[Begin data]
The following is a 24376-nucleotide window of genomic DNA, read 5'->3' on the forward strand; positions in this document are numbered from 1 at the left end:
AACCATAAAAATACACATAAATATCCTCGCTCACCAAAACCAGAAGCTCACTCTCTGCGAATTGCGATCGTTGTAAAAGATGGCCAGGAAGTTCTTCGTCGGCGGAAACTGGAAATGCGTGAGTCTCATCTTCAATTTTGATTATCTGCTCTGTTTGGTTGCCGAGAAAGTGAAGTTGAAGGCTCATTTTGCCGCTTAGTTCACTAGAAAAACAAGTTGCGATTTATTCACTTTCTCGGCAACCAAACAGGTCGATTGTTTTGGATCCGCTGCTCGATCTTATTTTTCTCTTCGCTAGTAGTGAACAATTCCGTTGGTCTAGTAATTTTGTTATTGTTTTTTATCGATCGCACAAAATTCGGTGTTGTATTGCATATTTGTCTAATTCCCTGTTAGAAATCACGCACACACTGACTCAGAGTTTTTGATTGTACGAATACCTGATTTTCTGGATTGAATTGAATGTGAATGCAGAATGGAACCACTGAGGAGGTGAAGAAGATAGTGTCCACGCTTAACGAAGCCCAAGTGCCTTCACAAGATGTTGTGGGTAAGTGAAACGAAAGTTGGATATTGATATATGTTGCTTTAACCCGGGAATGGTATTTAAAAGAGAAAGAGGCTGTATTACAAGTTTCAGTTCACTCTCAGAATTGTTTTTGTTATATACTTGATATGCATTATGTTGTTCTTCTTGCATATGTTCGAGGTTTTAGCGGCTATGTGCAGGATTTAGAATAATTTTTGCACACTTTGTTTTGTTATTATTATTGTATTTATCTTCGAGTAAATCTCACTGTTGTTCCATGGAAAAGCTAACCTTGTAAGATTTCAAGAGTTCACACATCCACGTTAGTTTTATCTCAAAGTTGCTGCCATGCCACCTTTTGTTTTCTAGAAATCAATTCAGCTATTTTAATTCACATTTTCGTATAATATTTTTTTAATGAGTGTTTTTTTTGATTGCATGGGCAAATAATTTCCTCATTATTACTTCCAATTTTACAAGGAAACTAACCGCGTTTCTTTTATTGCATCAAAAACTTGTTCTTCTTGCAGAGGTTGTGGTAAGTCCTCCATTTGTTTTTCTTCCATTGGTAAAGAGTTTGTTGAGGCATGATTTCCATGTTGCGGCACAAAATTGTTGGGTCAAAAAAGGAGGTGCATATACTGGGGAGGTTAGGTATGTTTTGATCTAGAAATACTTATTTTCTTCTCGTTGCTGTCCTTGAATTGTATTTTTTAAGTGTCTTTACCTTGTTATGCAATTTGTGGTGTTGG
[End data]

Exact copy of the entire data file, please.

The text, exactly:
The following is a 24376-nucleotide window of genomic DNA, read 5'->3' on the forward strand; positions in this document are numbered from 1 at the left end:
AACCATAAAAATACACATAAATATCCTCGCTCACCAAAACCAGAAGCTCACTCTCTGCGAATTGCGATCGTTGTAAAAGATGGCCAGGAAGTTCTTCGTCGGCGGAAACTGGAAATGCGTGAGTCTCATCTTCAATTTTGATTATCTGCTCTGTTTGGTTGCCGAGAAAGTGAAGTTGAAGGCTCATTTTGCCGCTTAGTTCACTAGAAAAACAAGTTGCGATTTATTCACTTTCTCGGCAACCAAACAGGTCGATTGTTTTGGATCCGCTGCTCGATCTTATTTTTCTCTTCGCTAGTAGTGAACAATTCCGTTGGTCTAGTAATTTTGTTATTGTTTTTTATCGATCGCACAAAATTCGGTGTTGTATTGCATATTTGTCTAATTCCCTGTTAGAAATCACGCACACACTGACTCAGAGTTTTTGATTGTACGAATACCTGATTTTCTGGATTGAATTGAATGTGAATGCAGAATGGAACCACTGAGGAGGTGAAGAAGATAGTGTCCACGCTTAACGAAGCCCAAGTGCCTTCACAAGATGTTGTGGGTAAGTGAAACGAAAGTTGGATATTGATATATGTTGCTTTAACCCGGGAATGGTATTTAAAAGAGAAAGAGGCTGTATTACAAGTTTCAGTTCACTCTCAGAATTGTTTTTGTTATATACTTGATATGCATTATGTTGTTCTTCTTGCATATGTTCGAGGTTTTAGCGGCTATGTGCAGGATTTAGAATAATTTTTGCACACTTTGTTTTGTTATTATTATTGTATTTATCTTCGAGTAAATCTCACTGTTGTTCCATGGAAAAGCTAACCTTGTAAGATTTCAAGAGTTCACACATCCACGTTAGTTTTATCTCAAAGTTGCTGCCATGCCACCTTTTGTTTTCTAGAAATCAATTCAGCTATTTTAATTCACATTTTCGTATAATATTTTTTTAATGAGTGTTTTTTTTGATTGCATGGGCAAATAATTTCCTCATTATTACTTCCAATTTTACAAGGAAACTAACCGCGTTTCTTTTATTGCATCAAAAACTTGTTCTTCTTGCAGAGGTTGTGGTAAGTCCTCCATTTGTTTTTCTTCCATTGGTAAAGAGTTTGTTGAGGCATGATTTCCATGTTGCGGCACAAAATTGTTGGGTCAAAAAAGGAGGTGCATATACTGGGGAGGTTAGGTATGTTTTGATCTAGAAATACTTATTTTCTTCTCGTTGCTGTCCTTGAATTGTATTTTTTAAGTGTCTTTACCTTGTTATGCAATTTGTGGTGTTGG